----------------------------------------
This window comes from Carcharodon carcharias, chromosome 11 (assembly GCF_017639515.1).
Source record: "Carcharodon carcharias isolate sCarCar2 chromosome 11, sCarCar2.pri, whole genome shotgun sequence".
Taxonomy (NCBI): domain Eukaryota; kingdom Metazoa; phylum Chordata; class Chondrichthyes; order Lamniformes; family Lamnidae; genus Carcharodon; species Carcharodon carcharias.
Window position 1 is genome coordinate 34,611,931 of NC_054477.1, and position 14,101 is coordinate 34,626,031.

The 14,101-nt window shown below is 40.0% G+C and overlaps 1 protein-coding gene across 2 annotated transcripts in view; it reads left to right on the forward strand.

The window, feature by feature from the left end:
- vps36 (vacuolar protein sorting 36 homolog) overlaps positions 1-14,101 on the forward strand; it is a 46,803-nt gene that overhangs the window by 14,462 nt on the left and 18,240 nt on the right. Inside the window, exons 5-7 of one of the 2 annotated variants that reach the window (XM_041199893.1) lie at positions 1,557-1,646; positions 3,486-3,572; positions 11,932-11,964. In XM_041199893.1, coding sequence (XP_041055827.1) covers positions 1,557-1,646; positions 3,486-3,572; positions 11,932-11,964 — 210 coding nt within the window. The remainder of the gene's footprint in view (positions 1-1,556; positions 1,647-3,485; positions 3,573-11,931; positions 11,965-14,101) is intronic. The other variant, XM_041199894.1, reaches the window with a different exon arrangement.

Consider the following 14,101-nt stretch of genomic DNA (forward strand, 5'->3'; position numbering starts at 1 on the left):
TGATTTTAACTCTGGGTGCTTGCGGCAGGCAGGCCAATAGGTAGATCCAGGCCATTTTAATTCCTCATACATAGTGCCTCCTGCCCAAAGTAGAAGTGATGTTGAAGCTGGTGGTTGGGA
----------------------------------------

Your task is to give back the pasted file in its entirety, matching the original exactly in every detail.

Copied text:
This window comes from Carcharodon carcharias, chromosome 11 (assembly GCF_017639515.1).
Source record: "Carcharodon carcharias isolate sCarCar2 chromosome 11, sCarCar2.pri, whole genome shotgun sequence".
Taxonomy (NCBI): domain Eukaryota; kingdom Metazoa; phylum Chordata; class Chondrichthyes; order Lamniformes; family Lamnidae; genus Carcharodon; species Carcharodon carcharias.
Window position 1 is genome coordinate 34,611,931 of NC_054477.1, and position 14,101 is coordinate 34,626,031.

The 14,101-nt window shown below is 40.0% G+C and overlaps 1 protein-coding gene across 2 annotated transcripts in view; it reads left to right on the forward strand.

The window, feature by feature from the left end:
- vps36 (vacuolar protein sorting 36 homolog) overlaps positions 1-14,101 on the forward strand; it is a 46,803-nt gene that overhangs the window by 14,462 nt on the left and 18,240 nt on the right. Inside the window, exons 5-7 of one of the 2 annotated variants that reach the window (XM_041199893.1) lie at positions 1,557-1,646; positions 3,486-3,572; positions 11,932-11,964. In XM_041199893.1, coding sequence (XP_041055827.1) covers positions 1,557-1,646; positions 3,486-3,572; positions 11,932-11,964 — 210 coding nt within the window. The remainder of the gene's footprint in view (positions 1-1,556; positions 1,647-3,485; positions 3,573-11,931; positions 11,965-14,101) is intronic. The other variant, XM_041199894.1, reaches the window with a different exon arrangement.

Consider the following 14,101-nt stretch of genomic DNA (forward strand, 5'->3'; position numbering starts at 1 on the left):
TGATTTTAACTCTGGGTGCTTGCGGCAGGCAGGCCAATAGGTAGATCCAGGCCATTTTAATTCCTCATACATAGTGCCTCCTGCCCAAAGTAGAAGTGATGTTGAAGCTGGTGGTTGGGA